Another interesting observation I find is how the Bible describes Paradise as a place with borders. From a Catholic perspective, Purgatory could be described as the ‘vetting process’ that helps us become fit to enter the gates of Paradise. Hell, on the other hand, is all-accepting and it’s borders are wide open.

“Truly, truly, I say to you, he who does not enter the sheepfold by the door but climbs in by another way, that man is a thief and a robber; but he who enters by the door is the shepherd of the sheep.” – John 10:1-2 RSV

“Enter by the narrow gate; for the gate is wide and the way is easy that leads to destruction, and those who enter by it are many. For the gate is narrow and the way is hard, that leads to life, and those who find it are few.” – Matthew 7:13-14 RSV

I think it’s our duty, especially as Christians, to support foreigners who seek asylum and help the needy. I also believe it is equally our responsibility to maintain our boundaries as a safe space for these migrants to remain in. It would be most selfish, uncharitable and un-Christlike to turn people away who are desperately running for their lives.

But to abolish borders would be to deport Paradise from our land and welcome Hell with open arms.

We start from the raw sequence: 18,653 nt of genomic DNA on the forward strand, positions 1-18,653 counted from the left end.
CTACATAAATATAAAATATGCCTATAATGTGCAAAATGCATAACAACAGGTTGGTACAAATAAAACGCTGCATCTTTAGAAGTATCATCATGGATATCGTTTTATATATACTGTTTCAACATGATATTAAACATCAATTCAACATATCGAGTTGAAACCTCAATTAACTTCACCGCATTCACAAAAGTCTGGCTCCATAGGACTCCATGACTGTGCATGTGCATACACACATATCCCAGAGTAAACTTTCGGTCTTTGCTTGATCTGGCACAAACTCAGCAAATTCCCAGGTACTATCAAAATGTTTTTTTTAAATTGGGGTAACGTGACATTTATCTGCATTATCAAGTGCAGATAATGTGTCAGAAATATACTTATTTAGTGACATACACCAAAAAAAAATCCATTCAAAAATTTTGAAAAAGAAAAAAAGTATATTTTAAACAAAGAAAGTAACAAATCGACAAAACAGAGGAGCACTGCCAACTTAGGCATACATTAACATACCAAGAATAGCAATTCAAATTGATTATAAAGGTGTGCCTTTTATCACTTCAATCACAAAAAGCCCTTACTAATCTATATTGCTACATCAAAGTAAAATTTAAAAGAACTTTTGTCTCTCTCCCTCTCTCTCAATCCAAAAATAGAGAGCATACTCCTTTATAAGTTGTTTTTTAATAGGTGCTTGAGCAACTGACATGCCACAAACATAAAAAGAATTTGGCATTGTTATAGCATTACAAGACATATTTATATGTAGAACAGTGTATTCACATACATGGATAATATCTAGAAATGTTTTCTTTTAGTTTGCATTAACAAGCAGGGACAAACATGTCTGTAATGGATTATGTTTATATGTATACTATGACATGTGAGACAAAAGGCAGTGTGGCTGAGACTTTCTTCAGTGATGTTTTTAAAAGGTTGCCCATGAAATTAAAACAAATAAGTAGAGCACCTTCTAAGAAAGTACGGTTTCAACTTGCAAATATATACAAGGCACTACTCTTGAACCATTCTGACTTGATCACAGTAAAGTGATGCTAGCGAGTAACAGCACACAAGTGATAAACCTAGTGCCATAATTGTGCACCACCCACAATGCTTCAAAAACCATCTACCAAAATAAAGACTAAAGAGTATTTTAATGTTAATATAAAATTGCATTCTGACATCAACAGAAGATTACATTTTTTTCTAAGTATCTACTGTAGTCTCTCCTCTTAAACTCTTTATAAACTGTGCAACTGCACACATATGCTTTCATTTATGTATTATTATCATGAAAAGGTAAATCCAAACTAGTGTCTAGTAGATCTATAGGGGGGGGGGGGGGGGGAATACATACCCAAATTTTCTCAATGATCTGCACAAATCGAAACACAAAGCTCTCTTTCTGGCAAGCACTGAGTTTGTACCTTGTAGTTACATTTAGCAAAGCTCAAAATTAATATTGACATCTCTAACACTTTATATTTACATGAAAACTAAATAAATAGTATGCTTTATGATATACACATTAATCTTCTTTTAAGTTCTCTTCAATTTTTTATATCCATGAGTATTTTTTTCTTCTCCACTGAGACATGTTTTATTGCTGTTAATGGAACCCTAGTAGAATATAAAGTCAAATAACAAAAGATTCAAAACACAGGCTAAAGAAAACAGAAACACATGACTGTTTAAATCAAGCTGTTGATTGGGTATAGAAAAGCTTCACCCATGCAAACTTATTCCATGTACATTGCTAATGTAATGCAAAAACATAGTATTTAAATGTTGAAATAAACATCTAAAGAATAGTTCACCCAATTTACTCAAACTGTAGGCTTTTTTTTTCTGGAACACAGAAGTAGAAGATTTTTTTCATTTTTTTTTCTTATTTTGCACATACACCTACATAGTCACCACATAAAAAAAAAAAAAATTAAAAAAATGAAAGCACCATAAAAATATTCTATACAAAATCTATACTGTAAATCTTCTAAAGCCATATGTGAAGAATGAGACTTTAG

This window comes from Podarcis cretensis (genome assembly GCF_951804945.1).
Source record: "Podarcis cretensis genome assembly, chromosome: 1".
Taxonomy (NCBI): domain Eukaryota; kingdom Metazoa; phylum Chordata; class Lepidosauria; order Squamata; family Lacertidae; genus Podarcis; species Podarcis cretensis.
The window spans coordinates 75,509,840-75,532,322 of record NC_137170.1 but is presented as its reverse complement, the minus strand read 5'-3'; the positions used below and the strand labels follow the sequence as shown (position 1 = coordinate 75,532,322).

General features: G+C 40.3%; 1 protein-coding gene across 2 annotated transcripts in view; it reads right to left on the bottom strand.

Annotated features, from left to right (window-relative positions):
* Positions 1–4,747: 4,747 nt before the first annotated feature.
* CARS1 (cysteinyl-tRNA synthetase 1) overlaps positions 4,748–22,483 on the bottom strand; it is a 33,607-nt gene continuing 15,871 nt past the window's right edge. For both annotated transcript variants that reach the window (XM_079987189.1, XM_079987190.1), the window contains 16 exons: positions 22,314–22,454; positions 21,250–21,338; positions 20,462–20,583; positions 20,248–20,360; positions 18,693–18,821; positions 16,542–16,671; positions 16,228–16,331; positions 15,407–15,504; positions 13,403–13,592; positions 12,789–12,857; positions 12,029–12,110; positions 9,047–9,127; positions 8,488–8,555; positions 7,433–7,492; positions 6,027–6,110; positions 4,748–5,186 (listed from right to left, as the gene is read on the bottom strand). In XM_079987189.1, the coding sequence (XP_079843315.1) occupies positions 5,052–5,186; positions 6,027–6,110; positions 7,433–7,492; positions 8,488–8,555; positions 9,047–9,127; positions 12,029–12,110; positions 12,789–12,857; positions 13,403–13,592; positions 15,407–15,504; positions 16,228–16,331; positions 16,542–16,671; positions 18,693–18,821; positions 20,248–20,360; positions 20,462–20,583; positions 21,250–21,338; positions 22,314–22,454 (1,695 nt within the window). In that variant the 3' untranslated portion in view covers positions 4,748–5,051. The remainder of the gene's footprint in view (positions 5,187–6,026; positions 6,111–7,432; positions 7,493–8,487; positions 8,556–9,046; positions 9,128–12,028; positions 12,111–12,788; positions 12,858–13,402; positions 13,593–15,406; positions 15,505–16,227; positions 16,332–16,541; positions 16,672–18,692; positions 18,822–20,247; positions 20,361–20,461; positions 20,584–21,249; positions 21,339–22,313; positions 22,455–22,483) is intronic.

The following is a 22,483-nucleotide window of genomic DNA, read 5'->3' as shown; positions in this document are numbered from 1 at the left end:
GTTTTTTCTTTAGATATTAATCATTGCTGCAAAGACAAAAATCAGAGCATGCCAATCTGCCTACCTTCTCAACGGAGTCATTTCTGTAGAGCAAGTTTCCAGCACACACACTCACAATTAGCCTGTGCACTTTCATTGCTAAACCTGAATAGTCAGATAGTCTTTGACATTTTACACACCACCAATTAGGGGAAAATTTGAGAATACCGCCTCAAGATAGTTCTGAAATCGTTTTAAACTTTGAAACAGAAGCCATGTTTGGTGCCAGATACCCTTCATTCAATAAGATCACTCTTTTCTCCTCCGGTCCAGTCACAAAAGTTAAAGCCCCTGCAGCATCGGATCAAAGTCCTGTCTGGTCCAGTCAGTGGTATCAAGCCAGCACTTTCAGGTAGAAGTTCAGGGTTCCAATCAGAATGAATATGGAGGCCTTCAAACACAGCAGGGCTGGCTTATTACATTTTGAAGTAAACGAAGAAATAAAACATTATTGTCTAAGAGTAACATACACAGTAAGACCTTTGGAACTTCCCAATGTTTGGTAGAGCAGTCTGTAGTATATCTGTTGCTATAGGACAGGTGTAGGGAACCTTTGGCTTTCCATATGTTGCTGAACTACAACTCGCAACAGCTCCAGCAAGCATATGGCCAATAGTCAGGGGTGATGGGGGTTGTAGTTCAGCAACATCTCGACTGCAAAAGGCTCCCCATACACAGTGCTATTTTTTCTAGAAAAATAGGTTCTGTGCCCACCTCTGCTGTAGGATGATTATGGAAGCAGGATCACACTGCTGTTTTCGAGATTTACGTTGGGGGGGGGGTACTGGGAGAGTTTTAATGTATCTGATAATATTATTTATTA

REFERENCES:
– https://www.christianitytoday.com/news/2018/november/missionary-killed-north-sentinel-isolated-island-tribe-chau.html

 

 

 


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What Are Your Thoughts?leave a comment
  • Loretta Schoen

    Well written, and said. Thank you for bringing some sanity into a difficult situation

  • That’s what I’m for. A strong border, but villages on the border where we can let people rent, earn money, eat, get clothing and medical care for the 5 to 20 years it takes to get full resident status. THEN let them move inward, after saving enough to buy a house.

  • Charles C.

    I agree with you in large part, but there are a couple of areas I’d like cleared up if you have the time.

    “[H]aving stricter borders seems to show apathy to the rest of the world . . . .” Stricter than what? Our policies are much less strict than other nations. Or do you mean stricter than they are now? In that case may I suggest that simply strictly enforcing the laws we have now eould satisfy many.

    On seperating children from families, again, look to other countries. For example the UK seperates dozens if not hundreds of children every year and a study showed the average sepaeration was nine months.

    Finally, “I also believe it is equally our responsibility to maintain our boundaries as a safe space for these migrants to remain in.” How do we insure that they stay in that safe space? If we allow them to travel throughout the country, what is the purpose of the safe space?

    Thanks for your time.